The role of science in forest policy – experiences by EFI

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There has been increasing requests for evidence-based policy, especially in complex issues such as climate change, biodiversity and bioenergy questions. Scientists have also been active in this front, e.g., such as European Academies Science Advisory Council (2017, 2019) and by writing Open Letters (e.g., Beddington et al., 2017; De Wever et al., 2017; Berndes et al., 2018). However, at the same time, science expertise is contested. Populist “post-truth” politicians and social media warriors have questioned the legitimacy of science-based information. The issue is made also more complex due to the fact that there has been occasionally striking disparity between what the scientists' messages are. Moreover, there is an increasing amount of science information available. According to UNESCO (2015), almost 1.3 million scientific articles were published in 2014 alone. Clearly, the decision-maker needs scientists and science-based intermediary organizations that can synthesize the best science information in a format that is easily accessible, as IPCC is doing. But science-policy support work has its own challenges, e.g., it can be impacted by pressures that mix science-evidence with vested interests. In this article, we address the following questions: What should the role of science be in informing forest policy-making? Why do scientists seem to disagree on forest issues? What are the lessons learnt from the European Forest Institute's (EFI) science-policy work since 2015?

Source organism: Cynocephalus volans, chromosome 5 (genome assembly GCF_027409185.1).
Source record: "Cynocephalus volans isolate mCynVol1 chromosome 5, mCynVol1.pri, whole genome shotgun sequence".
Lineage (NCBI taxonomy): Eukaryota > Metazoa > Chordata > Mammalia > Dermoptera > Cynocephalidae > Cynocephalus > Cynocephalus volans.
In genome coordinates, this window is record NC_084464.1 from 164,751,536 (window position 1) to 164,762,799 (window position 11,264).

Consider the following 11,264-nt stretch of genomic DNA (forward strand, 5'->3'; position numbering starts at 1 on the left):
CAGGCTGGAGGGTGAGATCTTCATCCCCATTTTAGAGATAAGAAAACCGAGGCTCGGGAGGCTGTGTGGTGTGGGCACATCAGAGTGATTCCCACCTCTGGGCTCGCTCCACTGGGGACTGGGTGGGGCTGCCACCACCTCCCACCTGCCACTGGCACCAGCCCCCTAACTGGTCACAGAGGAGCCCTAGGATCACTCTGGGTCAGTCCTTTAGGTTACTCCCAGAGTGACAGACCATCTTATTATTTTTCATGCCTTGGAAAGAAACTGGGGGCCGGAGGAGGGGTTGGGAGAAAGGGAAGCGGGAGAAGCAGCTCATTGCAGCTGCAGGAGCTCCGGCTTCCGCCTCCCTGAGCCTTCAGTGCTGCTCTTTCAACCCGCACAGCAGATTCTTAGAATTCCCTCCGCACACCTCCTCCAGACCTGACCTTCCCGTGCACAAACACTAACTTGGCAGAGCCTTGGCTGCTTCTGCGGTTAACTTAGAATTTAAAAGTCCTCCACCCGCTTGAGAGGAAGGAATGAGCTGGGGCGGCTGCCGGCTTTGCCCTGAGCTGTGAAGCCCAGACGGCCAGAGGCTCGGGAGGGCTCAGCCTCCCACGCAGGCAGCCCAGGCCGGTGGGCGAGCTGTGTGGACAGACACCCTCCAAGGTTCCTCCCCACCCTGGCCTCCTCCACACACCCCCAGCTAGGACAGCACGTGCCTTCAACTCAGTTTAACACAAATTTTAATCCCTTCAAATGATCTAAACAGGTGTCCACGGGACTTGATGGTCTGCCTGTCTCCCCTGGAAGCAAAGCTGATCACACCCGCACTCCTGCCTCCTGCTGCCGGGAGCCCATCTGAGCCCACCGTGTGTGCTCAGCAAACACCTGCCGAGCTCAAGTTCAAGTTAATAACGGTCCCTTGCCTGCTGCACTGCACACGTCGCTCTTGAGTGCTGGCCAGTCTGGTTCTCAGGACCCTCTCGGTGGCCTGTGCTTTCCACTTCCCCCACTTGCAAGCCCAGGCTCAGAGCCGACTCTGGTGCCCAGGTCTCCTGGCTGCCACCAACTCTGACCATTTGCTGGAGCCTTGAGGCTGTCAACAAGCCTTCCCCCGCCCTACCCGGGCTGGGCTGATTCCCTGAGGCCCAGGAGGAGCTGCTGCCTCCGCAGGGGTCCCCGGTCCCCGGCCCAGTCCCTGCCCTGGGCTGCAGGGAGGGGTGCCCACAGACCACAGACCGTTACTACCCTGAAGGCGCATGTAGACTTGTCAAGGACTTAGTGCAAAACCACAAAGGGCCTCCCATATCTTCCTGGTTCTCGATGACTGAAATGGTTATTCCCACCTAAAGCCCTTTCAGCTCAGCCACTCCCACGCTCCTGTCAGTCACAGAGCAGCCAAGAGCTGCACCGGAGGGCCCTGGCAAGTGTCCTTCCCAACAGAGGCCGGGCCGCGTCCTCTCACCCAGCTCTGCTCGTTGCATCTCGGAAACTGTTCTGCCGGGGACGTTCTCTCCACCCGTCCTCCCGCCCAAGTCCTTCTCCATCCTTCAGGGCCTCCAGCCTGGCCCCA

Full reference: Hetemäki, L. 2019. The role of science in forest policy–Experiences by EFI, Forest Policy and Economics
105: 10-16.

Read also the blog post on the topic.